Shovel Knight and Separating Fun From Masochism

Shovel Knight (PS4) Review 1

After roughly 25 tries at getting to the first checkpoint in Shovel Knight’s second-to-last level, I decided I was done with the game. It wasn’t that I thought Yacht Club Games’ retro platformer was bad—far from it actually—but because I realized I’d reached a point of diminishing returns. Up until stalling out in the game’s final section I’d been enthralled by the difficulty of each stage. Figuring out how to defeat tough bosses and navigating the titular knight across screens filled with traps provided enough of a challenge to make success exhilarating, but not so much that the game ever became outright frustrating. All of that changed as the difficulty ramped up for Shovel Knight’s finale. At a certain point, having hit retry on a seemingly impossible screen yet again, I realized I simply wasn’t having fun anymore.

This isn’t the first time I’ve put down a game because its difficulty was turning playing it into a chore. In the past, though, I’ve tried to keep going too far beyond what was enjoyable. In From Software’s Dark Souls, a title that I had a lot of fun with for the first dozen or so hours, I found my progress bottlenecked by an incredibly tough boss fight (Ornstein and Smough, for reference). Maybe I had built my character poorly. Maybe I just wasn’t clicking with the patterns necessary to beat a vicious enemy AI. Whatever the case, I kept trying and, unfortunately, kept failing. It wasn’t until realizing that repeatedly attempting to get past this point was making playing the game more of a compulsion than an enjoyable pastime that I stepped away. Now, despite having completed and adored its predecessor and sequel (Demon’s Souls and Dark Souls II), thinking about Dark Souls fills me with dread.

It was in recalling how easily a fun, positive gameplay experience can shift to a negative one that I decided to put down Shovel Knight. Hard games can be incredibly rewarding—learning and implementing the skills required to overcome a stiff challenge often leads to a great sense of accomplishment. But playing to the point where frustration begins feeding into itself hardly seems constructive (it’s why anecdotes about players smashing controllers exist, after all). Aside from generating unnecessary anger, continuing to attempt to get past a punishing gameplay obstacle can also obscure any appreciation of what a title does right.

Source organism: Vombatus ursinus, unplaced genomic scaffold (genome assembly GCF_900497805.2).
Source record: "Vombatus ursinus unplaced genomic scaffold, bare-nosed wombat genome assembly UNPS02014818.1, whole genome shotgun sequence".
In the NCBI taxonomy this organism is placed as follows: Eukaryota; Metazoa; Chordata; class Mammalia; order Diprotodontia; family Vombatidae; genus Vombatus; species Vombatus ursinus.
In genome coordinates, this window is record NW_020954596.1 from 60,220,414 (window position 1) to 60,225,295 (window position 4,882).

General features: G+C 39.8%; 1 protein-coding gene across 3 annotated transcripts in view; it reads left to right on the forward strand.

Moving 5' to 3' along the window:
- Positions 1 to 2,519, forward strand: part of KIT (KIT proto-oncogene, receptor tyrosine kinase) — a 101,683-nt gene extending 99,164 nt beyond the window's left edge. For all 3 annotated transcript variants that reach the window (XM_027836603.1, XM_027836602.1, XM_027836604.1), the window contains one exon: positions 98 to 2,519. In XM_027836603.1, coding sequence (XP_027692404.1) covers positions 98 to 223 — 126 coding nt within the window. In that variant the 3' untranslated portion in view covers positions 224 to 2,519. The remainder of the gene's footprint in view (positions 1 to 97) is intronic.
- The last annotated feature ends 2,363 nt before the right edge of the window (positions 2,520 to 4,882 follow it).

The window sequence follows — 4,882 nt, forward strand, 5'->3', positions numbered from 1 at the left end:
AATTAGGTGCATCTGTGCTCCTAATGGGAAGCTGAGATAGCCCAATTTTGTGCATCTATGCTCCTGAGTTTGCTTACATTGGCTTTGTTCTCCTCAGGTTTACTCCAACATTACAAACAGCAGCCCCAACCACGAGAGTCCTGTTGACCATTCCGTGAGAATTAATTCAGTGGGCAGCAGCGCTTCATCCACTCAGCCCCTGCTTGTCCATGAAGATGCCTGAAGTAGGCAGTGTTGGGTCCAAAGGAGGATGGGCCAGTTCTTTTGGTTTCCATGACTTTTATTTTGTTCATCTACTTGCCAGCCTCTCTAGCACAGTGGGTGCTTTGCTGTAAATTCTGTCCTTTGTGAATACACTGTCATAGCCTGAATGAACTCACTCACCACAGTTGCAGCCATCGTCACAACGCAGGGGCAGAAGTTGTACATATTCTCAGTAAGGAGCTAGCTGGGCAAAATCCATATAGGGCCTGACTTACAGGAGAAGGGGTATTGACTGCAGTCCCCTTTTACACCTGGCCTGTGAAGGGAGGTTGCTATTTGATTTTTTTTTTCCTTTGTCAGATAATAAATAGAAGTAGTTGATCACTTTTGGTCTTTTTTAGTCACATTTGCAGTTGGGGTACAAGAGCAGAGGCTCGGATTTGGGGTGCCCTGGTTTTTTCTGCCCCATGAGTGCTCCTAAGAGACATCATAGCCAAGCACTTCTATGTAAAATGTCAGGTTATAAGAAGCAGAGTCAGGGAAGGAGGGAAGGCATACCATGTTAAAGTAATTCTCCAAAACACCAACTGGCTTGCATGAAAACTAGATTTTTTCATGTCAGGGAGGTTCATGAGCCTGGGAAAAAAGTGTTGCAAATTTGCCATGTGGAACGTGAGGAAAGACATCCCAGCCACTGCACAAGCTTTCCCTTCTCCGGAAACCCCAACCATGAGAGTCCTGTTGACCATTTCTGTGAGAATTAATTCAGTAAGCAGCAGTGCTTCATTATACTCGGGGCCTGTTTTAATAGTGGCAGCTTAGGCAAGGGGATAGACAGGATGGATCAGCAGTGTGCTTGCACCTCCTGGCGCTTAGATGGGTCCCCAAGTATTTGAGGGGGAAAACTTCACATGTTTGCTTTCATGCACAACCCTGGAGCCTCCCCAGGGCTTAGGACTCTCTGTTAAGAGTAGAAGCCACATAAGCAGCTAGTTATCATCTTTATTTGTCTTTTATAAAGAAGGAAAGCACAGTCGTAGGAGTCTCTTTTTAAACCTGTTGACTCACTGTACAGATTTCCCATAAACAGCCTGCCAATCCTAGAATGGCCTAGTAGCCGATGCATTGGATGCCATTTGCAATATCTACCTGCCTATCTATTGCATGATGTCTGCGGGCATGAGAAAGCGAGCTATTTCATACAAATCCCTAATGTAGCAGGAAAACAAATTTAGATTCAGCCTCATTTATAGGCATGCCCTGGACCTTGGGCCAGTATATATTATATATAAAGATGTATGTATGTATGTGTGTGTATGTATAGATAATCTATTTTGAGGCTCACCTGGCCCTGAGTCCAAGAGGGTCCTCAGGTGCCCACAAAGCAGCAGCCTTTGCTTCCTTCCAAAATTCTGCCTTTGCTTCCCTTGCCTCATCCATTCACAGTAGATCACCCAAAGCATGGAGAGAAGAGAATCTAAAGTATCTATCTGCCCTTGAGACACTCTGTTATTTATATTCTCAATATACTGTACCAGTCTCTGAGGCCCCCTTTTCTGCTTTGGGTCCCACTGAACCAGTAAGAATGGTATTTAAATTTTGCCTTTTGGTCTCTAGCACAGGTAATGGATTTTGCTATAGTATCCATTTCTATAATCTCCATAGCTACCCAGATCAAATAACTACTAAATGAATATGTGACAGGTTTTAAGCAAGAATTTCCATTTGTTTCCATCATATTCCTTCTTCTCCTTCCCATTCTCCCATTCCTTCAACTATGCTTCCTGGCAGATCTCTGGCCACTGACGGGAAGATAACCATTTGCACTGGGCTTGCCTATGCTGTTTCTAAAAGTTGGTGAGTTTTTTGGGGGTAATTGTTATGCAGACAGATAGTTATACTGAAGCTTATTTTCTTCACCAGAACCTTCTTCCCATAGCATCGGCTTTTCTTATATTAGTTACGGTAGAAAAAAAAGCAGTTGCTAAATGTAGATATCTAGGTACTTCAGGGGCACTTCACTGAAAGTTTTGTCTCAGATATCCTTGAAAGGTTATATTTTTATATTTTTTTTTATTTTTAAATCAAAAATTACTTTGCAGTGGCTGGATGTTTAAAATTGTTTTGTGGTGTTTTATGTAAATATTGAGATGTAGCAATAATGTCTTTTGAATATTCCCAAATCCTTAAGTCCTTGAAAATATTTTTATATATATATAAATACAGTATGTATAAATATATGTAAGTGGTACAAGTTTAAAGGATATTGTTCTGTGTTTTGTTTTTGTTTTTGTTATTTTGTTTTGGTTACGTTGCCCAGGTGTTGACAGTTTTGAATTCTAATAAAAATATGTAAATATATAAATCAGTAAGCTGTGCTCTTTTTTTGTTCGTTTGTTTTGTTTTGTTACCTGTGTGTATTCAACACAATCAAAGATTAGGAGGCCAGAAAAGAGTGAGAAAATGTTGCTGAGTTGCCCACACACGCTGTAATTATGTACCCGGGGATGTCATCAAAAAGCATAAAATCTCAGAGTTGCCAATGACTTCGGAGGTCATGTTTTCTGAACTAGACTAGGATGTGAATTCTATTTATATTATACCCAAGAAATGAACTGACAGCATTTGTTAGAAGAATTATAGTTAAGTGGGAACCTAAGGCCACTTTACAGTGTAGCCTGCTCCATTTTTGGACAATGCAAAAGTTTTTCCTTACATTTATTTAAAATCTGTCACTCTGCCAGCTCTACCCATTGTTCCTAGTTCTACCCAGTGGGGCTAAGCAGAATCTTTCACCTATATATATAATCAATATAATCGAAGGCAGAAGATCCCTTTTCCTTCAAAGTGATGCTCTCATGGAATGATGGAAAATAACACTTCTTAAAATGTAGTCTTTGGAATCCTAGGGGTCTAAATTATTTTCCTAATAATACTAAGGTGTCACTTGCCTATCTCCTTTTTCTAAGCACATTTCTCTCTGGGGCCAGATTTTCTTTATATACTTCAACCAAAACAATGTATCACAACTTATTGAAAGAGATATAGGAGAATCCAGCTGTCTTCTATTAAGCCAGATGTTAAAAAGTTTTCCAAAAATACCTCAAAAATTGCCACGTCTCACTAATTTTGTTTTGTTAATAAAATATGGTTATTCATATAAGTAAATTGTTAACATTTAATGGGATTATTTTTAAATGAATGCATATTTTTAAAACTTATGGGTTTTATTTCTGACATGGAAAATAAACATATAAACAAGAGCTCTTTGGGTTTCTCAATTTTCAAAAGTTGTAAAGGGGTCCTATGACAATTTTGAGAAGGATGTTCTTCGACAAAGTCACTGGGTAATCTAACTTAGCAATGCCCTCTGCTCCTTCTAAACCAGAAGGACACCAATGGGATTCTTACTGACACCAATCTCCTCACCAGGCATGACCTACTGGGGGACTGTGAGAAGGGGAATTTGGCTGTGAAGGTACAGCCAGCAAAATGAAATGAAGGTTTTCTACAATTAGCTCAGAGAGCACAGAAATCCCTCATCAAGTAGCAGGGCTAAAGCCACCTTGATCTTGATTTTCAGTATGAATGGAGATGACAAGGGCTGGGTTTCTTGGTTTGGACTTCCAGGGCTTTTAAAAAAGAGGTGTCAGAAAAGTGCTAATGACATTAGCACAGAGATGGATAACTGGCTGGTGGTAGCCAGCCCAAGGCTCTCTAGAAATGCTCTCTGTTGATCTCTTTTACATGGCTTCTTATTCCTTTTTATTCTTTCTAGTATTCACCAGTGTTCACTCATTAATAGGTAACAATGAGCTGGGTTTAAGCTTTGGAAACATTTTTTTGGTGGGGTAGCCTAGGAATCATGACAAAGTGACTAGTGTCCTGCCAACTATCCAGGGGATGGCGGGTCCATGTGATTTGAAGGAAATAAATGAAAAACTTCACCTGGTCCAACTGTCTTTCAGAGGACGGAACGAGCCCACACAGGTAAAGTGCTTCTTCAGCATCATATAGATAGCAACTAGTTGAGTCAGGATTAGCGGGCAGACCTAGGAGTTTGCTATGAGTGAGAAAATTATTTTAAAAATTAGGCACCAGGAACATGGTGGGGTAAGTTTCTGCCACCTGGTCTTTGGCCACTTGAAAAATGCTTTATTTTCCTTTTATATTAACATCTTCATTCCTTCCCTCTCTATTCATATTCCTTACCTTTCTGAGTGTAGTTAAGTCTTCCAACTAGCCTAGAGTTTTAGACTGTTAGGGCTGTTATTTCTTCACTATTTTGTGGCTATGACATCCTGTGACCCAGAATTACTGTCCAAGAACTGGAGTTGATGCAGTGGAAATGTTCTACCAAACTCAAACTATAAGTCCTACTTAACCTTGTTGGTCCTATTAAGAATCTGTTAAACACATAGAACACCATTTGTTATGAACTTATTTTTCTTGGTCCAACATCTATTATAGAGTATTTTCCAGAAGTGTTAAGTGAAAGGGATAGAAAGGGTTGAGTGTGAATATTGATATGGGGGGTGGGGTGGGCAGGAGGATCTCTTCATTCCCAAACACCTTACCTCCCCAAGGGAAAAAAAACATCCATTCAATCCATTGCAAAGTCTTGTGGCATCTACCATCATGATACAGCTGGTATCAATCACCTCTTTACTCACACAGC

I loved the difficulty balance of Shovel Knight until it turned up a bit too high. Until then, I was able to clearly see how well designed the stages are and how perfectly tuned the character movement is. If I had kept trying to get past an obstacle that was quickly becoming stress inducing, though, I probably would only talk about Shovel Knight’s positive qualities through gritted teeth. I love Dark Souls—it’s highly original and wonderfully designed—but I don’t like writing about it much because, unlike other Souls games, my immediate memory of it is annoyance and unbearable tension.

The point at which fun turns into needless frustration is obviously different for everybody. Some people get a tremendous amount of satisfaction from overcoming seemingly impossible challenges while others would just as soon play games that concentrate on atmosphere or story but offer no substantial difficulty. There’s also the fact that some players are just more skilled at certain types of games than others. Someone who can breeze through a tough platformer may find themselves stumped by a difficult puzzle or strategy game. Our brains and reflexes function differently, which means that even a professional Starcraft player may be unable to complete the first area in a game like Dark Souls.

Being “good at games” is an umbrella term that doesn’t account for the wide variety of skill sets—and behavioural tendencies—that players possess. Even if, as a critic, I can appreciate how well Shovel Knight’s challenging final levels are constructed, smashing my head against them isn’t going to improve my experience with a type of game I’m not an expert at. For myself, recognizing the point at which a game is giving me nothing but frustration seems important. I’d much rather be able to remember the positive aspects of a well-made title like Shovel Knight than think back on it as a stressful experience just because its final levels were too difficult.